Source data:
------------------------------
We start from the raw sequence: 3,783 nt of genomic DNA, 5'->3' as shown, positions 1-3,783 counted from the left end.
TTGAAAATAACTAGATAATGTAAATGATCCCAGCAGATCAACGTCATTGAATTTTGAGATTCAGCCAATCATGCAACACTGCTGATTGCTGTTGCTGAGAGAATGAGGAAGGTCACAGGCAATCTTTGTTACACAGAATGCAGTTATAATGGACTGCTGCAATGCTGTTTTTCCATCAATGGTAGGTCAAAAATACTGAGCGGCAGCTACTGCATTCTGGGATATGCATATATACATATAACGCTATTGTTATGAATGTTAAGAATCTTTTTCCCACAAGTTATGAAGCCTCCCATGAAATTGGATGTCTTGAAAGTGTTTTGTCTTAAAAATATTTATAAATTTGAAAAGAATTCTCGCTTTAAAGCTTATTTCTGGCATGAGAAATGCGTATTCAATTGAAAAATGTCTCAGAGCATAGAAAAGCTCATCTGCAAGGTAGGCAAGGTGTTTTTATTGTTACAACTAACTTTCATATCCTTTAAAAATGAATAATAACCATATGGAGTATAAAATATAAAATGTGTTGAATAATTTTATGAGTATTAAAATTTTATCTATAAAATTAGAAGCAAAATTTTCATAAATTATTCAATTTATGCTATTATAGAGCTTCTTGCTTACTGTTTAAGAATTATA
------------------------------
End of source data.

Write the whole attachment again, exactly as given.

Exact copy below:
We start from the raw sequence: 3,783 nt of genomic DNA, 5'->3' as shown, positions 1-3,783 counted from the left end.
TTGAAAATAACTAGATAATGTAAATGATCCCAGCAGATCAACGTCATTGAATTTTGAGATTCAGCCAATCATGCAACACTGCTGATTGCTGTTGCTGAGAGAATGAGGAAGGTCACAGGCAATCTTTGTTACACAGAATGCAGTTATAATGGACTGCTGCAATGCTGTTTTTCCATCAATGGTAGGTCAAAAATACTGAGCGGCAGCTACTGCATTCTGGGATATGCATATATACATATAACGCTATTGTTATGAATGTTAAGAATCTTTTTCCCACAAGTTATGAAGCCTCCCATGAAATTGGATGTCTTGAAAGTGTTTTGTCTTAAAAATATTTATAAATTTGAAAAGAATTCTCGCTTTAAAGCTTATTTCTGGCATGAGAAATGCGTATTCAATTGAAAAATGTCTCAGAGCATAGAAAAGCTCATCTGCAAGGTAGGCAAGGTGTTTTTATTGTTACAACTAACTTTCATATCCTTTAAAAATGAATAATAACCATATGGAGTATAAAATATAAAATGTGTTGAATAATTTTATGAGTATTAAAATTTTATCTATAAAATTAGAAGCAAAATTTTCATAAATTATTCAATTTATGCTATTATAGAGCTTCTTGCTTACTGTTTAAGAATTATA